Bob Vila's 7 Essential Woodworking Tools

As any homeowner will attest, there is always something to fix at home. If it involves woodworking, you’ll want to equip your workshop with the right set of tools. Here are 7 essential woodworking tools to get any job done—or, at least, on its way.

  1. The Block Plane

    Block Plane

    For smoothing end grain, a block plane is unsurpassed. It fits right in your pocket, making it handy for fitting and trim work. If you have only one plane, this is probably your best choice.


  2. Tape Measure

    Tape Measure

    When it comes to marking, measuring, and laying out, the tape measure has a thousand different uses. For your workshop, make sure that you have at least a three-quarter-inch-wide, 10- or 12-foot-long tape. I find a small (6-foot-long, half-inch-wide) pocket tape goes with me almost everywhere.


  3. Try Square

    Woodworking Square

    A try square helps mark offcuts, identify what’s square (and, equally important, what isn’t), and belongs on your workbench at all times. There are numerous designs to choose from, but the most versatile is probably a combination square.


  4. Torpedo Level

    Torpedo Level

    It’s small, portable, and invaluable for a great many leveling-off or plumbing-up tasks around the house and yard.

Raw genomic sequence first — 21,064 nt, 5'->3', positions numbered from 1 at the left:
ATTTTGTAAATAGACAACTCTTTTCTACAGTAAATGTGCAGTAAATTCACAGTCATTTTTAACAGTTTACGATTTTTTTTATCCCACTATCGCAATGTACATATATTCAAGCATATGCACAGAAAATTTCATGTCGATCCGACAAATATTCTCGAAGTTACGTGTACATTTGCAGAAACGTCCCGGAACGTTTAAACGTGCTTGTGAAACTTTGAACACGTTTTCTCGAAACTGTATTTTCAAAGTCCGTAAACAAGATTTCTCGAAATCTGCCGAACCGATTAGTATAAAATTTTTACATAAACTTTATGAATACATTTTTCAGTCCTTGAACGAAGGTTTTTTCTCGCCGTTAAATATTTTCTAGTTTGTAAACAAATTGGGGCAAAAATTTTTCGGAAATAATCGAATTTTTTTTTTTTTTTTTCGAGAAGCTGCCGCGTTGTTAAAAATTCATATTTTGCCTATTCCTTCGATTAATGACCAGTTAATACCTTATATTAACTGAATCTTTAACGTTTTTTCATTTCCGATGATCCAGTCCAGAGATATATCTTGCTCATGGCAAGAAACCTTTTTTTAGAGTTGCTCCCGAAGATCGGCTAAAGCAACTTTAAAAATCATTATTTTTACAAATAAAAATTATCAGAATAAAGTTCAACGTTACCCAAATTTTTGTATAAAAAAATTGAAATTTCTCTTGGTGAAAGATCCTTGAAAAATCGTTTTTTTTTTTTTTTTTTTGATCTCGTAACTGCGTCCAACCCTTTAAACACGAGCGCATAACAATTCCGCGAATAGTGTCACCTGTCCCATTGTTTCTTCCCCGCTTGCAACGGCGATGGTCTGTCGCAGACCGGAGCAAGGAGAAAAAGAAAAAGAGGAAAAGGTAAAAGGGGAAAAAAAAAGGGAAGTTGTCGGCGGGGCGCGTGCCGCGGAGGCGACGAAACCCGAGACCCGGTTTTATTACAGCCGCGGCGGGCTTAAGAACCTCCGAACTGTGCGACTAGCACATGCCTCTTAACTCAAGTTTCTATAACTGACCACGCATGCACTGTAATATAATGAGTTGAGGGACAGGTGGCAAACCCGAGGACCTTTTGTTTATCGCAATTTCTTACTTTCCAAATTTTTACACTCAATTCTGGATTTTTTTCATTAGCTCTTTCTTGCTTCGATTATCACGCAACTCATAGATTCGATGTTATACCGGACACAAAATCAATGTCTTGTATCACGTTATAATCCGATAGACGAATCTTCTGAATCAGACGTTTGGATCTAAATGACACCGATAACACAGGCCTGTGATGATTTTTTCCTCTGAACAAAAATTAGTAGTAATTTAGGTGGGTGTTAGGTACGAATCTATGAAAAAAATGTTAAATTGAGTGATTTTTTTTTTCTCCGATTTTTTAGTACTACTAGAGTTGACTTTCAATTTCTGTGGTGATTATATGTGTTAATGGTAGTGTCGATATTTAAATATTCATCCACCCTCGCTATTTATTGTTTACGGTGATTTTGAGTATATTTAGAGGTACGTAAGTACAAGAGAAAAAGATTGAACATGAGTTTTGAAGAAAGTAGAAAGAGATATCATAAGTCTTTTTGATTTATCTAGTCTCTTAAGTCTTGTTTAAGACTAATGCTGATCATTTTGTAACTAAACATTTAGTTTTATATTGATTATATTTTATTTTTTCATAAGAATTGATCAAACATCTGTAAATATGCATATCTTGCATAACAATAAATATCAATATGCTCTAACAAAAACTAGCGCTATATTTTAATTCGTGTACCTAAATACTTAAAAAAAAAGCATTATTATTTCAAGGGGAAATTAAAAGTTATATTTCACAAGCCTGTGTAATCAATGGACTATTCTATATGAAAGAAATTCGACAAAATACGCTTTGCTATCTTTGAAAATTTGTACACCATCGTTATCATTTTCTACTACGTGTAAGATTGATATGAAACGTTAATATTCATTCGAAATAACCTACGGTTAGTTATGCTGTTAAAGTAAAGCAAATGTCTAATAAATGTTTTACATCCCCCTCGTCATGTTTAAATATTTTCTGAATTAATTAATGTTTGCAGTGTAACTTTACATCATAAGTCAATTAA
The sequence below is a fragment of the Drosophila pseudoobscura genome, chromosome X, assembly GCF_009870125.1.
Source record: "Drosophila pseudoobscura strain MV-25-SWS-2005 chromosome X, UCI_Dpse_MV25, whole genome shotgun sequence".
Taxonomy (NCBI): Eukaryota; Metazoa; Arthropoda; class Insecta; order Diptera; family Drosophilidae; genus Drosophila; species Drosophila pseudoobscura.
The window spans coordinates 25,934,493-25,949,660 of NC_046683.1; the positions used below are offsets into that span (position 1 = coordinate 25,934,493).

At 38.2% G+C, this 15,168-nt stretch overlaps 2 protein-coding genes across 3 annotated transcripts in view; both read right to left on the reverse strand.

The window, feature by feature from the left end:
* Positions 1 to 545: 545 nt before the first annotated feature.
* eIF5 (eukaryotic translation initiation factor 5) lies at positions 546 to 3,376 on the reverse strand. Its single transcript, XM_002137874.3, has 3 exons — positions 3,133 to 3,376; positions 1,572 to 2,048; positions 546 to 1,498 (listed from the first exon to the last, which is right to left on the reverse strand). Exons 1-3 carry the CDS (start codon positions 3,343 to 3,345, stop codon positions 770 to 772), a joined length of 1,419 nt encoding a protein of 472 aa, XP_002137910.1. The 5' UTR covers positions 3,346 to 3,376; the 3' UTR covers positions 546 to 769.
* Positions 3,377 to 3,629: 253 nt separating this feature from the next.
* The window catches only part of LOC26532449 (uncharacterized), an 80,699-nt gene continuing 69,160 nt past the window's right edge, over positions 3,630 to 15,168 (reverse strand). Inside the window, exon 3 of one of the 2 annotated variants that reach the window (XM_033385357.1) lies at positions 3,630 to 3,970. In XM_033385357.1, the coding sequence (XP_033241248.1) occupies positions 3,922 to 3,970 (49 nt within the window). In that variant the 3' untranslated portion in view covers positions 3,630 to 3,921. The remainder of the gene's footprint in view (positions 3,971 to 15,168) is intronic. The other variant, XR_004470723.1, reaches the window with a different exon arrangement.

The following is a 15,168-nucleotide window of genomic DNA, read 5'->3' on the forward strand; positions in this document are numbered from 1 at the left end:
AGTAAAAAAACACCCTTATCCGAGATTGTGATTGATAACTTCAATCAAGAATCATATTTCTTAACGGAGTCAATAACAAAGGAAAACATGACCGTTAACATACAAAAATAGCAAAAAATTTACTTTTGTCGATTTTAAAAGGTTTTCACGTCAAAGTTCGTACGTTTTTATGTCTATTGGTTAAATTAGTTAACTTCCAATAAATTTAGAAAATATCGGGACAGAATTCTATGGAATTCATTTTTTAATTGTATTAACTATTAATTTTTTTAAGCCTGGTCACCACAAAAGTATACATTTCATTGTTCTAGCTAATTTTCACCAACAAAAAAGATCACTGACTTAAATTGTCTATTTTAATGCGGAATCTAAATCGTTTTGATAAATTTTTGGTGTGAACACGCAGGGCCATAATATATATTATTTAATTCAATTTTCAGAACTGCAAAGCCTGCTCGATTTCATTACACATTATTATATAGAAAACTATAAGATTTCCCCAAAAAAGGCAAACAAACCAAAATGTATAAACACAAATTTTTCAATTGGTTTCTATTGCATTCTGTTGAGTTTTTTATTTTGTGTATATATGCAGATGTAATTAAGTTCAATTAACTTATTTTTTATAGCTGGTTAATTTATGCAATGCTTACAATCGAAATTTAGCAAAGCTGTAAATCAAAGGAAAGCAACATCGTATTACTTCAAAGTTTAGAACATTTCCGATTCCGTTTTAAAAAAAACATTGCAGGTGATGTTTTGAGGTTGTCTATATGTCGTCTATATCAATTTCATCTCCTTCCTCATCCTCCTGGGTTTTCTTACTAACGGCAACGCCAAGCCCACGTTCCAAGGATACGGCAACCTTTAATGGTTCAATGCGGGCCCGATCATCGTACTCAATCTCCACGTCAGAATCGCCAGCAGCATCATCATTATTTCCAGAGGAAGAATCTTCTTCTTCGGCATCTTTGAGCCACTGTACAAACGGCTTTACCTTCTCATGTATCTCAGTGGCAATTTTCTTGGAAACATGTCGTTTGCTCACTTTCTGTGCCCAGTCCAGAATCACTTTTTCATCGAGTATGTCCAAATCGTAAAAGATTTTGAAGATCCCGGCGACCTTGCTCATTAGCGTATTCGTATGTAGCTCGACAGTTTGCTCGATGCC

Related:  Levels


  5. Bevel Gauge

    Bevel Gauge

    Angle cuts, anyone? The bevel gauge takes the guesswork out of matching an existing angle; it’s inexpensive, easy to use, and useful indeed.

  6. The Hammer


    I find that for the sort of finish work more often encountered in a workshop, a fairly light hammer (perhaps 14 or 16 ounces) with a smooth, belled (slightly convex) face is good. A wooden mallet is handy, too, for driving chisels, fitting workpieces, adjusting planes, and many other little tasks.

    Related:  Types of Hammers


  7. Chisels


    A set of sturdy chisels will become invaluable to you over time. Good chisels are worth the added investment: They keep their edges and are safer to use (sharp tools require less pressure to drive and are less likely to break free when forced). On the other hand, top-of-the-line chisels are probably not required for the average Saturday-morning, let’s-fix-the-broken-toy kind of workshop.

    Related: Sharpening Chisels


  8. Handsaws


    No matter how many highly engineered power saws I collect, there will always be a place for handsaws in my workshop. Perhaps we don’t need quite the same range that were required before electricity, or even steam power, became commonplace, but I’d recommend a minimum of a good crosscut handsaw, a hacksaw, a small backsaw (like a dovetail or a gentleman’s saw, or perhaps the Japanese equivalent, a dozuki), and a coping saw.

    Related:  Basic Saw Cuts


  9. For More...

    Wood Kitchen

    If you're interested in more about tools, consider:

    10 Great Woods for Woodworking

    How To: Make Homemade Clamps

    How To: Install Pegboard in Your Workshop

    DeVos Custom Woodworking

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